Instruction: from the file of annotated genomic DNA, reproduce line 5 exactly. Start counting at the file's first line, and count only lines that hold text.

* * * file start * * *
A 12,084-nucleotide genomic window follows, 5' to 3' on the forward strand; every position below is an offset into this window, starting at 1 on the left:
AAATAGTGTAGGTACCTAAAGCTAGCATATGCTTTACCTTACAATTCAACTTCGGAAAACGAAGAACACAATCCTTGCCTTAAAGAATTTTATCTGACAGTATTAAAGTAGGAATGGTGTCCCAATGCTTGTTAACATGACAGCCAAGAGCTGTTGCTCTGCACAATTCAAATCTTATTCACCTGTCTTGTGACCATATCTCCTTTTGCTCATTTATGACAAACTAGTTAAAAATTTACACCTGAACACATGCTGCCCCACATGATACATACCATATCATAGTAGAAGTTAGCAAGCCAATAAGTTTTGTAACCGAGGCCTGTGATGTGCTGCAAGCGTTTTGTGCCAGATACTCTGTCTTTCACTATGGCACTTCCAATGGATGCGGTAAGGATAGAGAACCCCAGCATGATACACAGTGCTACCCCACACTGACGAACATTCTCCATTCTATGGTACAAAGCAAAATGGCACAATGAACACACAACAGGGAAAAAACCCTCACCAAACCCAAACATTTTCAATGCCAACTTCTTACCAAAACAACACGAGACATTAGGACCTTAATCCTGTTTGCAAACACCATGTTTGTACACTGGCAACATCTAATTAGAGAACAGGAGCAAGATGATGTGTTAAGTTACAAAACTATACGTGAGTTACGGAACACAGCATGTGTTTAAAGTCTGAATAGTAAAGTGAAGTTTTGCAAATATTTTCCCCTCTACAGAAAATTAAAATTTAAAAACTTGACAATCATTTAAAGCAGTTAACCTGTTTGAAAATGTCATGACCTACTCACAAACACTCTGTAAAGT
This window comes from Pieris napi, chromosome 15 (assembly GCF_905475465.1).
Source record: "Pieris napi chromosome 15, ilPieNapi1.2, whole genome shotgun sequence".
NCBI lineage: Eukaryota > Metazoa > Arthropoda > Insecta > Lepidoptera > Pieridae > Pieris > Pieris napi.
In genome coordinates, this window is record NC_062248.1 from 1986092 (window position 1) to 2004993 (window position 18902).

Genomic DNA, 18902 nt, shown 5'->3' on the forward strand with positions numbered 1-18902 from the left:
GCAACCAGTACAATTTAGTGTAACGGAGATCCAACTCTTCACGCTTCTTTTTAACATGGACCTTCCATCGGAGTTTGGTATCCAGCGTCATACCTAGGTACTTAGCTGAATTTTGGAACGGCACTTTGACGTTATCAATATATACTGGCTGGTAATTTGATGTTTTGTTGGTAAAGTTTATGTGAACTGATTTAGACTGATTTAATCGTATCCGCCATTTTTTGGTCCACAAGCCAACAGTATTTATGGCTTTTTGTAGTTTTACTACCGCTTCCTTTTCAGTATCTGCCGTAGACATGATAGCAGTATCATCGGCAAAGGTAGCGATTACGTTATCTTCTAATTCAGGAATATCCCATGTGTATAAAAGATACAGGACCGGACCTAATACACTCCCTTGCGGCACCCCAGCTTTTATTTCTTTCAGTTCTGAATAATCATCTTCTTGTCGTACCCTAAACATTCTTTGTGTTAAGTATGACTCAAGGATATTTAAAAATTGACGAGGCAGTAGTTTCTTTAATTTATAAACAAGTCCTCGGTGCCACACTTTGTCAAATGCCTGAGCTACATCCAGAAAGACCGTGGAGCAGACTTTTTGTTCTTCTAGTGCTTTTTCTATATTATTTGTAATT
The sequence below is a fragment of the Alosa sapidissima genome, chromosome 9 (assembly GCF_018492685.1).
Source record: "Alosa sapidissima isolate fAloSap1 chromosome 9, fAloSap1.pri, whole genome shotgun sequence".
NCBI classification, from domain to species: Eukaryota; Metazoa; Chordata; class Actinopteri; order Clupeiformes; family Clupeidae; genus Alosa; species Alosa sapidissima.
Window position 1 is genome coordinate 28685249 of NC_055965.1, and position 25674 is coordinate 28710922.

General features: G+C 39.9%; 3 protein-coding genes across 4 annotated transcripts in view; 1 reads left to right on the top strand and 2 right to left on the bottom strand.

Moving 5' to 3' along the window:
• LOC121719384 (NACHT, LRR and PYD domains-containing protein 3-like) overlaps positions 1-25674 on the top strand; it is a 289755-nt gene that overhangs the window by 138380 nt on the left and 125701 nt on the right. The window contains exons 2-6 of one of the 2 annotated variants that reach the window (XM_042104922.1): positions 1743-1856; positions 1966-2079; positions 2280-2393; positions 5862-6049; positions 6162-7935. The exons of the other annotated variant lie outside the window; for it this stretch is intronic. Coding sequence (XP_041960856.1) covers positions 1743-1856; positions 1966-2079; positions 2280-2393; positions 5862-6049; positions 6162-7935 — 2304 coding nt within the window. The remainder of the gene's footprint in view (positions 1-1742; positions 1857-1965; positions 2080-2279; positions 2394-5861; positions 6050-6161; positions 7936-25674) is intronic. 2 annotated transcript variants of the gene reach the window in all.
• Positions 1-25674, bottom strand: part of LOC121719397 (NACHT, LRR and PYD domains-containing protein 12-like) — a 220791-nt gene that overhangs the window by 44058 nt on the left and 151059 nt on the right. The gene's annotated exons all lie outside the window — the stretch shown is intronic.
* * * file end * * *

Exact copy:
NCBI lineage: Eukaryota > Metazoa > Arthropoda > Insecta > Lepidoptera > Pieridae > Pieris > Pieris napi.